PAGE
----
There was a really serious, black-clad businesswoman walking in the opposite direction to me talking on her cellphone. As she passed all I heard was, "I don't want to see a family".
"Did you hear me?"
The woman's heels clack-clack-clacked against the sidewalk in a steady rhythm. Silence met her on the other end of the line.
"Yes," came the raspy voice. "Yes, I heard you."
She hung up.
Not far from a family home, the man with the raspy voice climbed a local church tower. He whistled Ain't No Grave (Gonna Hold My Body Down) with a mournful gravity.
A small notched window gave him a clear line of sight to the family home up the road. Through his scope he could see into their dining room from the large plate-glass window on the east side. They always kept the curtains open.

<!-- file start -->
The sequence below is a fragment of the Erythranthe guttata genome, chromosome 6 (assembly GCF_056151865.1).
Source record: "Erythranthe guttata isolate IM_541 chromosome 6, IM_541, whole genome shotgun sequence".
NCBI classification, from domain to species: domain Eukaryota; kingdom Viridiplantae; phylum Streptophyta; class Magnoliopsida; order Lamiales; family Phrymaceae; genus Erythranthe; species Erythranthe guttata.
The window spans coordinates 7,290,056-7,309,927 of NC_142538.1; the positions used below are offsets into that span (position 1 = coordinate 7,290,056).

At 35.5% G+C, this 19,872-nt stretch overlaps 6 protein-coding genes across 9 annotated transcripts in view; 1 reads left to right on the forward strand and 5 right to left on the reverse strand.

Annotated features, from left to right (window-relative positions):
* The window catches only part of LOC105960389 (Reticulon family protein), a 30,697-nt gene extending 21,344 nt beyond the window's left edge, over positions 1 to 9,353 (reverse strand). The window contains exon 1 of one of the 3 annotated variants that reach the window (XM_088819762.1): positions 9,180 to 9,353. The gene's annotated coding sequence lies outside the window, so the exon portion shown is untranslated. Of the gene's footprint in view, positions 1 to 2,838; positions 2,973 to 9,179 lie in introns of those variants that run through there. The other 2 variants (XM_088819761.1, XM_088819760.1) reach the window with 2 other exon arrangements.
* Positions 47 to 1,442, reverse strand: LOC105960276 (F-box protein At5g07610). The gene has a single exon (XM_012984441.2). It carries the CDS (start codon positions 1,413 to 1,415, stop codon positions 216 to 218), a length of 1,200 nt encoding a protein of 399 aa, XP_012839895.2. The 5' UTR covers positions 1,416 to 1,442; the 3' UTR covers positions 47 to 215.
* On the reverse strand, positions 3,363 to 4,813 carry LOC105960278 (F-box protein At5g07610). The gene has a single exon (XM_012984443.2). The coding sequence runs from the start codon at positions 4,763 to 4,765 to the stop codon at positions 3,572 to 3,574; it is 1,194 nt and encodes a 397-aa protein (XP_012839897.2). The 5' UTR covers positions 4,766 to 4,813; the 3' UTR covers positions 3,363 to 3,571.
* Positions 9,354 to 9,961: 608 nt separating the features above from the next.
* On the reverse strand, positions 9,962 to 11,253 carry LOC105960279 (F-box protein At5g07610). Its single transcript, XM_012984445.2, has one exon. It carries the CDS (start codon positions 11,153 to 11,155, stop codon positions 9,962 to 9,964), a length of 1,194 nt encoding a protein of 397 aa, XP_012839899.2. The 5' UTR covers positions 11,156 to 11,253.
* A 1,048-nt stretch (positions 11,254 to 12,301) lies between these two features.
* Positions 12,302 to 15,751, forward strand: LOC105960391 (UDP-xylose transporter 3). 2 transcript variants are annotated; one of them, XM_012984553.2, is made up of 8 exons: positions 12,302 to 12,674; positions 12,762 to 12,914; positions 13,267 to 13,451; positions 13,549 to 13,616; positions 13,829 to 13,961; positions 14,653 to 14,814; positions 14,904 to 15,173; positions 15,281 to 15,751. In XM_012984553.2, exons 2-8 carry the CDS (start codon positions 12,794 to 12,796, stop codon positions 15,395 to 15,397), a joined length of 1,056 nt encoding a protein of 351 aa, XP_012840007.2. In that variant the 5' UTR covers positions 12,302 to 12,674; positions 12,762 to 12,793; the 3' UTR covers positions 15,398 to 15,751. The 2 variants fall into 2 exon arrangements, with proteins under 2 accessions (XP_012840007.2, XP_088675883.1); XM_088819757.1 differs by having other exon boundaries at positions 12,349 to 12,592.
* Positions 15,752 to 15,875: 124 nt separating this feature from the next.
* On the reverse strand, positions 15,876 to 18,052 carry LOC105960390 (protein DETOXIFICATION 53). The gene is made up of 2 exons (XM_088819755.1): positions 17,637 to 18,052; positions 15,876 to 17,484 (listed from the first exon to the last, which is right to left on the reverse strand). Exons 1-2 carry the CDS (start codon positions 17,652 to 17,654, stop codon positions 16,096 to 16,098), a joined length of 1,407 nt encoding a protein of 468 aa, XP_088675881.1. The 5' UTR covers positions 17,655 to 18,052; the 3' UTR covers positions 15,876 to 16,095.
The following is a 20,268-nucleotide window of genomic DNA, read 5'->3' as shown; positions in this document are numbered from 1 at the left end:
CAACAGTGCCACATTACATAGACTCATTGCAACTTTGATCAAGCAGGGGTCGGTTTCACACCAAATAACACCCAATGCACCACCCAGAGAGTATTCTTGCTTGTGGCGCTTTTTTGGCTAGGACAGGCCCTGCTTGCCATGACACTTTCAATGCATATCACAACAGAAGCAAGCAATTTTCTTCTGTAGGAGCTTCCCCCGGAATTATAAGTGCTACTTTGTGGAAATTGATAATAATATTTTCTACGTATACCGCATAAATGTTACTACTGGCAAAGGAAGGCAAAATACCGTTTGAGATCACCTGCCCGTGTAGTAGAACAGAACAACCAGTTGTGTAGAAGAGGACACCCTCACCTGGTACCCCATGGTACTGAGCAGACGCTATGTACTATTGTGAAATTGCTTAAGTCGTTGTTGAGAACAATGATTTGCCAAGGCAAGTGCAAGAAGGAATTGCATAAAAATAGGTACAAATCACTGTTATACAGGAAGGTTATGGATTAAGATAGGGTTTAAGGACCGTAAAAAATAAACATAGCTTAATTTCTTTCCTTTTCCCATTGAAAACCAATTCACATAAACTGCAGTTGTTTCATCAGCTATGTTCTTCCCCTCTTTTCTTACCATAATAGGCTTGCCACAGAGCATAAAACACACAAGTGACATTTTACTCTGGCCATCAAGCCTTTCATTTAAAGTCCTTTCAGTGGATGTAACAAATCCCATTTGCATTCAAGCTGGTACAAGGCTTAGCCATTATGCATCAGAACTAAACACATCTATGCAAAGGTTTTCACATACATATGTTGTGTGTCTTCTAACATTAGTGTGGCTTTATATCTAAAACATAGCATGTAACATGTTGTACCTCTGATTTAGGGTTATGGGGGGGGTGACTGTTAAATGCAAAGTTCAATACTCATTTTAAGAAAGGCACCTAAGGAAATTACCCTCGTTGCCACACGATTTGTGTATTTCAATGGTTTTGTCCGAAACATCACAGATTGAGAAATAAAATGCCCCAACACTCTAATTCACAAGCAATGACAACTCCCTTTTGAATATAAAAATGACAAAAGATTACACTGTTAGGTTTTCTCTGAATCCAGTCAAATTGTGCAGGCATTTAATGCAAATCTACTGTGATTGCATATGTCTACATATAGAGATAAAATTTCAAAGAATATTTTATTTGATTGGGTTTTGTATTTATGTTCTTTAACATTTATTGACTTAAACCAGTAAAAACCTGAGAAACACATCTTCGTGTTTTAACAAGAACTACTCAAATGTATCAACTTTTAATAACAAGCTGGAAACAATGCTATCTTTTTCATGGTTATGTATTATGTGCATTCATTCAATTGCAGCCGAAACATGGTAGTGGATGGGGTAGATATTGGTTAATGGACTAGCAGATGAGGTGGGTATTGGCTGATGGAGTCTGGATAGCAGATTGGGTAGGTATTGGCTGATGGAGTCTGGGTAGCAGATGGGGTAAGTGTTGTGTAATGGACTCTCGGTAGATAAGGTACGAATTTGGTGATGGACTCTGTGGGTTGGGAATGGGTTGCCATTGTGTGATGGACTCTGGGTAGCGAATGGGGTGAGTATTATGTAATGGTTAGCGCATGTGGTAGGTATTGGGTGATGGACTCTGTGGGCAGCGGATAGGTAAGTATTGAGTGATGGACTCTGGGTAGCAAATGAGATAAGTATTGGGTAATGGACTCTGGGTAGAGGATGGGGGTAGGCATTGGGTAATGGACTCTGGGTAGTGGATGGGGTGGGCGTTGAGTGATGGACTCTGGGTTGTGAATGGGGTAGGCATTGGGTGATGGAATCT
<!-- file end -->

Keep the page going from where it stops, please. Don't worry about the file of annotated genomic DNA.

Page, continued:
He opened his briefcase and began clicking together the pieces of a Smith and Wesson sniper rifle.
John, his wife Sarah and their two children, Camille and Toby, were just sitting down to dinner when the first shot punched through their dining room window, his John in the chest and knocked him to the floor, a small geyser of blood shooting out of the wound.
Before Sarah could scream, before she could even react beyond looking at John's lifeless eyes as he lay on the floor, a second shot ripped open the front of her skull as the bullet struck the back of it.
Then the children started screaming.
When the man with the raspy voice begun separating the pieces of the rifle, Toby and Camille weren't screaming anymore. They were silent along with their parents as the dinner cooled with the breeze from the shattered window.